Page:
Outside of the housing 10 and below the aperture 34 there is an optical detector, ideally a photodiode 48, onto which incident light rays can be focused using a lens 47. The lens 47 is positioned in the vicinity of the face area 13 lying opposite the face area 12 of the housing 10 and is held in place by fasteners 46 a, 46 b, 46 c, 46 d, which are positioned on the base body 44 of the third conductive element 40 and which project from the wall 11 on the inside of the housing 10. The fasteners 46 a, 46 b, 46 c, 46 d will ideally take the form of elastic elements, in which the lens can be secured without play and can be positioned. The housing 10, whose diameter diminishes in section 10 a, moving in the direction of the face area 12 and the aperture 45, thus also serves as a tube for an optical configuration, specifically a lens and a photodiode, such that the housing focuses the light ray and the cone-shaped tapered area prevents the light rays from being reflected. The housing 10 thus simultaneously serves to electrically contact the circuit boards 15 a, 15 b, 15 c positioned on the housing 10 and to hold the optical components in position. The third conductive element 40 positioned in the wall 11 is not limited to producing the electrical contact between the circuit boards 15 a, 15 b, 15 c, but can assume other functions as well, e.g., furnishing the aperture 45 or the fasteners 46 a, 46 b, 46 c, 46 d.

In particular, the conductive element 40 in the vicinity of the base body 44 or of the aperture 45 can be designed, at least in sections, as a lattice, one which ideally will be positioned in circumferential fashion in the wall 11, particularly in the transitional area which forms a central section between the first section 10 a and the second section 10 b. This lattice, which is not depicted in FIG. 3, provides an advantage in that it can be easily coated with plastic, without the plastic housing 10 losing stability; at the same time, it can serve as an electromagnetic screen or shield for the interior of the housing 10. Here a lattice in the area of the face area 12 or the aperture 45 can form an axial electromagnetic shield, while a lattice in the vicinity of the wall 11 can provide a lateral electromagnetic screen.

The embodiment shown in FIG. 3 is particularly preferred in applications using light barriers or light curtains, since optical components can simultaneously be positioned in the housing 10, while said housing 10 serves to contact the circuit boards 15 a, 15 b, 15 c. These circuit boards 15 a, 15 b, 15 c can thus be positioned in space-saving fashion around the housing 10, and a particularly compact design is permitted. In light curtains this makes it possible, e.g., to house as many transmitters and receivers as possible in a small space.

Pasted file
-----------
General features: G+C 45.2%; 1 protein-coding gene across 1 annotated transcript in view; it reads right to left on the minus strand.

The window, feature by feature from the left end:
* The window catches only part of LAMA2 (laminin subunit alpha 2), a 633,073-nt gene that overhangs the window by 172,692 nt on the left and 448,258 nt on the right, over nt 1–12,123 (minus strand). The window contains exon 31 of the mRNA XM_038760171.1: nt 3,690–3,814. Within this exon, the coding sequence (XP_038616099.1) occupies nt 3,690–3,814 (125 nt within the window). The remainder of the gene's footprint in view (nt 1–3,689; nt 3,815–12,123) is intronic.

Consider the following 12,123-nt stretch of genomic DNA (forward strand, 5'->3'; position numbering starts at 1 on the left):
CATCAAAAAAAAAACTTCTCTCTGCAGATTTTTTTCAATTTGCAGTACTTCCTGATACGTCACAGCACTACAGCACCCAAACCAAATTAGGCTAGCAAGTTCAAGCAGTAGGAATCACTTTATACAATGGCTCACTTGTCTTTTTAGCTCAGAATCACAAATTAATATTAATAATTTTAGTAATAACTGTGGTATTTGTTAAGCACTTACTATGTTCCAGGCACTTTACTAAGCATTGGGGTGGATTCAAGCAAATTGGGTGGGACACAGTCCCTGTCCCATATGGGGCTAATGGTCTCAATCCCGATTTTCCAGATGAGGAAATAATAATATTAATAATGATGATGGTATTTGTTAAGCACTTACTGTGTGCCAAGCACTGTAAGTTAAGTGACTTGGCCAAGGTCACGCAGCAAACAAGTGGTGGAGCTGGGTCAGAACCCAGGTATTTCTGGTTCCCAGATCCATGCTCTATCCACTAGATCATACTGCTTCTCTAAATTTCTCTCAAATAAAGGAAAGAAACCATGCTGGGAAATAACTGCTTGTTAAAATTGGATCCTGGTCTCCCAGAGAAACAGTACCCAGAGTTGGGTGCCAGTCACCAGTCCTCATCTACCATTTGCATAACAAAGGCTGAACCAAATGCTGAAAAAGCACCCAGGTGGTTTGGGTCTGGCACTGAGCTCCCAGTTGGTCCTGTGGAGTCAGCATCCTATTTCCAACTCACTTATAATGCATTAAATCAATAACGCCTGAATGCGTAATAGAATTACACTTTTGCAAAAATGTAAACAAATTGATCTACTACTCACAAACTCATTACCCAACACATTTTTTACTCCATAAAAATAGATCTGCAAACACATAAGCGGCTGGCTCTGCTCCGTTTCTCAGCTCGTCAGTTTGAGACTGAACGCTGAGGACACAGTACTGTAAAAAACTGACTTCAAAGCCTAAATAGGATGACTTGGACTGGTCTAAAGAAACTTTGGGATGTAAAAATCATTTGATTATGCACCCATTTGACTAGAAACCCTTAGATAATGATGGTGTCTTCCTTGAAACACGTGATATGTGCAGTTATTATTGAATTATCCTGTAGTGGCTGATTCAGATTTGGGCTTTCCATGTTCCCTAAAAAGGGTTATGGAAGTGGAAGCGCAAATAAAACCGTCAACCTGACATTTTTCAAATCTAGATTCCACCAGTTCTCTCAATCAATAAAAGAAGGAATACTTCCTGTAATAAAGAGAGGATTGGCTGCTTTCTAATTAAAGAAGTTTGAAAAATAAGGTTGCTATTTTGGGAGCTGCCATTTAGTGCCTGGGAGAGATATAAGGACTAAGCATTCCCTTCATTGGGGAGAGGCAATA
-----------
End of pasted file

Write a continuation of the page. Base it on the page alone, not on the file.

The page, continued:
FIG. 6 shows this kind of arrangement in a partially sectioned perspective view. Applied to the face area 12 of the housing 10 are two holes 43, while a light transmitter is positioned on the outside of the housing 10 behind one of the openings 43 and a light receiver is positioned behind the other hole 43, also on the outside of housing 10. Inside the housing 10, each hole 43 conically widens in the direction of the lens 47, which is positioned on the face area 13 opposite the face area 12. The circuit boards 15 a, 15 b, 15 c are positioned in front of the face area 12 and two lateral walls, at a minimum. Positioned in the housing 10 is the third electrically conductive element 40, of which the sectioned view specifically depicts the base body 44, as well as the initial connector elements 41 positioned on it, which are laterally guided within contact boreholes in the circuit board 15 a; and the second connector elements 42, which are guided within contact boreholes in the circuit board 15 b, which rests in front of the face area 12. The electrically conductive connection between the circuit boards 15 a, 15 b, 15 c occurs over the initial connector elements 41 and the second connector elements 42. Also evident is the aperture 45 formed in the third conductive element 40, which aperture 45 is positioned in front of one of the holes 43, either in front of the light transmitter or the light receiver. The optical and electronic equipment required by a light barrier is thus positioned as compactly as possible.